This is part of LEO’s expanded commentary before the Nov. 5 election. For more, click here.
It long has been said that two institutions held the Commonwealth of Kentucky together — UK basketball and the Courier Journal. I have long believed that to be true, although, in the last few years, the bond has been reduced to the Wildcats.
I’ve been thinking about this for a while, especially since the Gannett Co. decided to close the CJ regional news bureaus, no longer deliver the paper to all 120 counties, confine national and international news to a puny USA Today insert and, more recently, when the storied editorial function of newspapers was suffocated just as surely as the two, little royal princes in the Tower of London.
At first, editorials were reduced from three a day, six or seven days a week, to just one. Then, only occasionally. And now, with very rare exceptions, there are none. The same has been true in Lexington, where the state’s other Pulitzer Prize-winning editorial page was, like the Courier Journal, an influential progressive voice especially in the last 30 years.
Why bring this up now? And why should I, who spent 35 years on the Courier Journal and Louisville Times editorial board, 25 of which as an editor, be the person to raise the topic? Sour grapes, some will say. I beg to differ.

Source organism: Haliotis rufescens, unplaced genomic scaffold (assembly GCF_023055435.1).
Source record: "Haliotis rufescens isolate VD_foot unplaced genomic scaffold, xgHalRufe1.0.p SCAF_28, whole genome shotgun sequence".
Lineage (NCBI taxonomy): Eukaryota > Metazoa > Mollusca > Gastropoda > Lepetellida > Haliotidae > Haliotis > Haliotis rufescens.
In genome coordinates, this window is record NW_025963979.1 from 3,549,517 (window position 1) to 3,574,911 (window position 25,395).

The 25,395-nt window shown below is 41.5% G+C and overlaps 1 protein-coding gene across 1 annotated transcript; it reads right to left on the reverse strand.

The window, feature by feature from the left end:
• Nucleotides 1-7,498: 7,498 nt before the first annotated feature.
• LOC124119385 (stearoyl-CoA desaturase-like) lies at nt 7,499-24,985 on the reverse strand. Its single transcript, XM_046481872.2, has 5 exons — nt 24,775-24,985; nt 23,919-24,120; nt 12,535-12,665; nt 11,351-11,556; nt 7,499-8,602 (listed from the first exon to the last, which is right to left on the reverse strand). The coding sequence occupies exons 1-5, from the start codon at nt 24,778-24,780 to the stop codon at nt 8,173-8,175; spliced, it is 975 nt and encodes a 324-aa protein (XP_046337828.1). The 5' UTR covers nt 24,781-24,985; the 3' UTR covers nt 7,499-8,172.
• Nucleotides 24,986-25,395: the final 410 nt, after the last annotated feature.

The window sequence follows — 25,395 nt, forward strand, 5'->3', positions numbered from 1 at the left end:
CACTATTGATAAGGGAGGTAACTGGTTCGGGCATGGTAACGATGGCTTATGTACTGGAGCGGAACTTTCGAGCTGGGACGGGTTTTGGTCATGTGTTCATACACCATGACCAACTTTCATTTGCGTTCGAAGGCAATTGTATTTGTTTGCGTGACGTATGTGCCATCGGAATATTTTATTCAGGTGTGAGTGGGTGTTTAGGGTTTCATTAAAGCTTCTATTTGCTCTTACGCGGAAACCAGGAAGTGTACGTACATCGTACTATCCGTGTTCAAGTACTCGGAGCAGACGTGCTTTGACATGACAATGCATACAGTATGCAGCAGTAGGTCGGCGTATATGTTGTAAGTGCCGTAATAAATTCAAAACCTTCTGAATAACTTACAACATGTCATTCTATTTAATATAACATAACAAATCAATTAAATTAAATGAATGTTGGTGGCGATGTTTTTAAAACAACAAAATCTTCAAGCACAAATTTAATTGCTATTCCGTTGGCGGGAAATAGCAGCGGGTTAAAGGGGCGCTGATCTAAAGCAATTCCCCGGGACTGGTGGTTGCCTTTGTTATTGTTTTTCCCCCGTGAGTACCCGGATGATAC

Long before I was born, the Louisville dailies were advocating, year after year, for gently but firmly progressive policies, including racial equality, educational improvement, environmental quality, safer workplaces (especially coal mines), honest elections, free speech, equality for women and on and on. For us, few decisions were more important than the choice voters would be asked to make every four years for Kentucky’s governor.
Joe Gerth, the able columnist for the Courier Journal, recently observed that in recent elections, Democratic candidates for governor, senator and Congress start with big leads in the polls, but, again and again, these have dissipated as Election Day approached. And in every case, a Republican victory was the result.
Perhaps it is, as another of my former colleagues expressed to me, that Kentucky is now a deep-red state and the Election Day outcome results from voters “coming home.” There is truth in that. But I think there’s more.